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Kemp won't ask for budget cuts to be quite so deep
Georgia's state Capitol in Atlanta. - photo by Associated Press

Gov. Brian Kemp will ask state agencies to cut their budgets by 11%, rather than the 14% first planned, he announced Wednesday, June 3.

State agencies had submitted proposals for 14% cuts, with local public schools, the University of North Georgia, courts and other services such as the Division of Family and Children Services and public safety agencies facing spending decreases. The cuts were intended to help the state recover from the economic impact of the COVID-19 pandemic.

Kemp said in a statement Wednesday that the pandemic has “squeezed state revenues, just like the wallets of hard-working Georgians.” However, he said he was hopeful about the state’s economic recovery.

“Our state is positioned to weather this storm better than most. The foundation of our economy is strong and ready for consumer confidence to return,” Kemp said.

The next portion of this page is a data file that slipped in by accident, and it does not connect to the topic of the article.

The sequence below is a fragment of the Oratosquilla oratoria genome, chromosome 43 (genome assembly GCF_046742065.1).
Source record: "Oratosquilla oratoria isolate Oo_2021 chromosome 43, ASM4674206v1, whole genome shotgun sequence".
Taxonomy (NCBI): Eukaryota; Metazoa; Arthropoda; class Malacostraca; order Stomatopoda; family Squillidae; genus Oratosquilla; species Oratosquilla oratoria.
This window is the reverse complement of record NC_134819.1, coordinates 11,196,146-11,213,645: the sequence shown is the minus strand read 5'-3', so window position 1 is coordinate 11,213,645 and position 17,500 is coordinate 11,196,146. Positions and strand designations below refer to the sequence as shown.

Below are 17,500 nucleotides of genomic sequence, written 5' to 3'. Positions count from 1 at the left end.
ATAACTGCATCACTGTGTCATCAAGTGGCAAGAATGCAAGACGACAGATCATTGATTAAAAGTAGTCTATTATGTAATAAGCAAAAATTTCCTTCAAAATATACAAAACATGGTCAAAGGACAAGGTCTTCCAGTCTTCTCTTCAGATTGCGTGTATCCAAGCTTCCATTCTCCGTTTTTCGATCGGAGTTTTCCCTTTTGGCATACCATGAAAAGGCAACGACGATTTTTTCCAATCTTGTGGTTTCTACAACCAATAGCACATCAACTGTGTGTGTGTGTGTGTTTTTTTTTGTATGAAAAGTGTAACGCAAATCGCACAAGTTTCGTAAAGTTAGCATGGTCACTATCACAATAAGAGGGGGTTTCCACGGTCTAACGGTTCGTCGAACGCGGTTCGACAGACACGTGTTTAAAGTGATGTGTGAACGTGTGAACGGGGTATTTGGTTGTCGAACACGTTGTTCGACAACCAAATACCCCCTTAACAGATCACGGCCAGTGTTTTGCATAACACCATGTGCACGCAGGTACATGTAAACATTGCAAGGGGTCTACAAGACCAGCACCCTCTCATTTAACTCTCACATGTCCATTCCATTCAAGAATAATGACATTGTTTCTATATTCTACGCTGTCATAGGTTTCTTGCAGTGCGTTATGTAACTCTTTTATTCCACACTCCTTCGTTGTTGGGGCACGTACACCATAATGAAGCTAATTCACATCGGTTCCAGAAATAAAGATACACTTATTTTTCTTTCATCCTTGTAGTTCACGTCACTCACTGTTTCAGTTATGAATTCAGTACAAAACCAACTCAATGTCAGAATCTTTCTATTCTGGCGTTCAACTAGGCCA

Kemp said education, health care and public safety would be budget priorities.

“With the closing of schools, Georgia families have a renewed appreciation for our teachers, counselors, specialists and staff. These men and women are unsung heroes,” he said. “… Now more than ever, we see that access to quality, affordable health care is essential and life-saving. There’s no doubt we owe a huge debt of gratitude to our doctors, nurses and frontline workers and above all, we must continue to put patients first.”

He said addressing human trafficking and gangs was another priority.

“We must reaffirm our commitment to keep all Georgians safe,” he said.

Kemp said he would send an updated revenue estimate to the chairmen of the Georgia House of Representatives and Georgia State Senate’s appropriations committees. 

“While near-term state revenue collections are uncertain, we are seeing reassuring signs of fiscal resilience in our state,” he said.

The state’s fiscal year restarts July 1.